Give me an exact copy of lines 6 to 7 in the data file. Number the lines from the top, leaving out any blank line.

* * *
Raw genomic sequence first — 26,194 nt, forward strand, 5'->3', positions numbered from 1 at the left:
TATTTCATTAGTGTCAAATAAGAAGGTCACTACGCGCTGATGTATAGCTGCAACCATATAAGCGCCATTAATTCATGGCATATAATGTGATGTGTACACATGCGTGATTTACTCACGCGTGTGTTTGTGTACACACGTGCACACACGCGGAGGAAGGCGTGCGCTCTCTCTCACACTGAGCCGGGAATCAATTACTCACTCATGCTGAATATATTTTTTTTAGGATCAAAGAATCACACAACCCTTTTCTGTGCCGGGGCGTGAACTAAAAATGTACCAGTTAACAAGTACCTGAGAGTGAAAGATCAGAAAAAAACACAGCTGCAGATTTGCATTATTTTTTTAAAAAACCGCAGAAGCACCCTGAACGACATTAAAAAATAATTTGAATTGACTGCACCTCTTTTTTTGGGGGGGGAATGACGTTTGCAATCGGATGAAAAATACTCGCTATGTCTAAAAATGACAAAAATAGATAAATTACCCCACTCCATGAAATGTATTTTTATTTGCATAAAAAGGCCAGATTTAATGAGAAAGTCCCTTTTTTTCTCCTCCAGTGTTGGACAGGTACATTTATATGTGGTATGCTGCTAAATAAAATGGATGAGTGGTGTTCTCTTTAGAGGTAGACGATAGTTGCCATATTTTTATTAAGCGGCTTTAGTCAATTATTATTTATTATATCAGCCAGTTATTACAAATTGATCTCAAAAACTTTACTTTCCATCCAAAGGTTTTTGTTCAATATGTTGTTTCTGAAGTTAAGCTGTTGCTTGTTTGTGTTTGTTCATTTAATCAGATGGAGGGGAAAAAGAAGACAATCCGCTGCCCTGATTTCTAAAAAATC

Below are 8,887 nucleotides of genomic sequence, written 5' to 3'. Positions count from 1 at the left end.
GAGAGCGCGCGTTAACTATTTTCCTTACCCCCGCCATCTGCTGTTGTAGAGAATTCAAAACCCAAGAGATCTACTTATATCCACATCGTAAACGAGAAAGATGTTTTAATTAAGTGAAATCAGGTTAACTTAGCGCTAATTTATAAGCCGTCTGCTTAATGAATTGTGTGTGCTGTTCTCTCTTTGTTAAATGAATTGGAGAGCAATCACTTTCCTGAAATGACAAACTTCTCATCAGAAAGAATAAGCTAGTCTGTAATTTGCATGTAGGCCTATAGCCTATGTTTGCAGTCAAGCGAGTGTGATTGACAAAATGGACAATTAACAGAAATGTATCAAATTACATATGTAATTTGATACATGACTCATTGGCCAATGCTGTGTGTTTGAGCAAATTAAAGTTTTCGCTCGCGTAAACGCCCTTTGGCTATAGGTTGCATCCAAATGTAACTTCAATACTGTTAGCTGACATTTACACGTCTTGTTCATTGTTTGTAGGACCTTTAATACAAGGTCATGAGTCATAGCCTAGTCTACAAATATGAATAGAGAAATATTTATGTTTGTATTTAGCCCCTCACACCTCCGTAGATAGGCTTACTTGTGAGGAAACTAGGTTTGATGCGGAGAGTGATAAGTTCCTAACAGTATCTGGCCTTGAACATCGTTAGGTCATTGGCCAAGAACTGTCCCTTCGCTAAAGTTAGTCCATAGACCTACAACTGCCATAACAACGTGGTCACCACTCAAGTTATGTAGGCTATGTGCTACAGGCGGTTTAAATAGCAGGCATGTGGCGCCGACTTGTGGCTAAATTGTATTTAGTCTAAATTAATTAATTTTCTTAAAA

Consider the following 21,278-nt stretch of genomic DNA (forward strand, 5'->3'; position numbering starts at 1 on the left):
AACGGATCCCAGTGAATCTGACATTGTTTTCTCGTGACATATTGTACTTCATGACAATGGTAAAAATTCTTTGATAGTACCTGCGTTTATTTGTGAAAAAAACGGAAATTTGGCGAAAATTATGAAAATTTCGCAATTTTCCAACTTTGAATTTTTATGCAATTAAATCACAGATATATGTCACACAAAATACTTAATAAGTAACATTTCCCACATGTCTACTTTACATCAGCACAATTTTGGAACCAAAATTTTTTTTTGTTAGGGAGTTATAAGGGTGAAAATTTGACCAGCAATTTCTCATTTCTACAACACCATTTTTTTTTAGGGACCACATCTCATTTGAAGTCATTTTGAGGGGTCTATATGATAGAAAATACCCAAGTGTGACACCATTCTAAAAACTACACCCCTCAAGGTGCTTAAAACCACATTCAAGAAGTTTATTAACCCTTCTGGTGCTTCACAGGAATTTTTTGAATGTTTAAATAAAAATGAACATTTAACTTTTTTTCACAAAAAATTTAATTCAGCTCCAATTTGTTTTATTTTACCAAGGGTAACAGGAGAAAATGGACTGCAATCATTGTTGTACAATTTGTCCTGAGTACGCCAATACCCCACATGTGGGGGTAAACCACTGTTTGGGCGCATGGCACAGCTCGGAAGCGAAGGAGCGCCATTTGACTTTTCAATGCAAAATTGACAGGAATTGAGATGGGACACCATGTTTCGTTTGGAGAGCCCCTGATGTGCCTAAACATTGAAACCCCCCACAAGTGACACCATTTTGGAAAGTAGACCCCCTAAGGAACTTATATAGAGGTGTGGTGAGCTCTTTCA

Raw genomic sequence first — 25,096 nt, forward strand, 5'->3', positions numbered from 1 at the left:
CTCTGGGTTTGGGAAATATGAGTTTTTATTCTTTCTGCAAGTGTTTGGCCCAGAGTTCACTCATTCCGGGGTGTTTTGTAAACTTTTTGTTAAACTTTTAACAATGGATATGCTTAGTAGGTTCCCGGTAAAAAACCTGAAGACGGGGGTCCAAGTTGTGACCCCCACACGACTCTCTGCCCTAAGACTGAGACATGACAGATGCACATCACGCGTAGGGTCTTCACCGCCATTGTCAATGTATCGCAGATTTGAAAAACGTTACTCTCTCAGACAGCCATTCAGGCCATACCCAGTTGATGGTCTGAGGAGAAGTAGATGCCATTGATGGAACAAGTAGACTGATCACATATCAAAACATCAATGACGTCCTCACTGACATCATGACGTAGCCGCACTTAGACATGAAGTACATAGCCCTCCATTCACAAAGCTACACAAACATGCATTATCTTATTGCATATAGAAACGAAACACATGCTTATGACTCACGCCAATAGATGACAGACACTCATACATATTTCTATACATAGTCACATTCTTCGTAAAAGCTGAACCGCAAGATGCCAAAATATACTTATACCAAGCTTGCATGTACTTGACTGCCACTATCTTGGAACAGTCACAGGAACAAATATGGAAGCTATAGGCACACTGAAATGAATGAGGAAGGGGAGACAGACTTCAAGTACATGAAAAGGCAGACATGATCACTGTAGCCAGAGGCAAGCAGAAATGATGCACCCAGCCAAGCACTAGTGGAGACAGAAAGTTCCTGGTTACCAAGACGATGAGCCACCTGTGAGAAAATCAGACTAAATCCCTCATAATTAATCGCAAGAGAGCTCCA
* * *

AACGGATCCCAGTGAATCTGACATTGTTTTCTCGTGACATATTGTACTTCATGACAATGGTAAAAATTCTTTGATAGTACCTGCGTTTATTTGTGAAAAAAACGGAAATTTGGCGAAAATTATGAAAATTTCGCAATTTTCCAACTTTGAATTTTTATGCAATTAAATCACAGATATATGTCACACAAAATACTTAATAAGTAACATTTCCCACATGTCTACTTTACATCAGCACAATTTTGGAACCAAAATTTTTTTTTGTTAGGGAGTTATAAGGGTGAAAATTTGACCAGCAATTTCTCATTTCTACAACACCATTTTTTTTTAGGGACCACATCTCATTTGAAGTCATTTTGAGGGGTCTATATGATAGAAAATACCCAAGTGTGACACCATTCTAAAAACTACACCCCTCAAGGTGCTTAAAACCACATTCAAGAAGTTTATTAACCCTTCTGGTGCTTCACAGGAATTTTTTGAATGTTTAAATAAAAATGAACATTTAACTTTTTTTCACAAAAAATTTAATTCAGCTCCAATTTGTTTTATTTTACCAAGGGTAACAGGAGAAAATGGACTGCAATCATTGTTGTACAATTTGTCCTGAGTACGCCAATACCCCACATGTGGGGGTAAACCACTGTTTGGGCGCATGGCACAGCTCGGAAGCGAAGGAGCGCCATTTGACTTTTCAATGCAAAATTGACAGGAATTGAGATGGGACACCATGTTTCGTTTGGAGAGCCCCTGATGTGCCTAAACATTGAAACCCCCCACAAGTGACACCATTTTGGAAAGTAGACCCCCTAAGGAACTTATATAGAGGTGTGGTGAGCTCTTTCA

Raw genomic sequence first — 25,096 nt, forward strand, 5'->3', positions numbered from 1 at the left: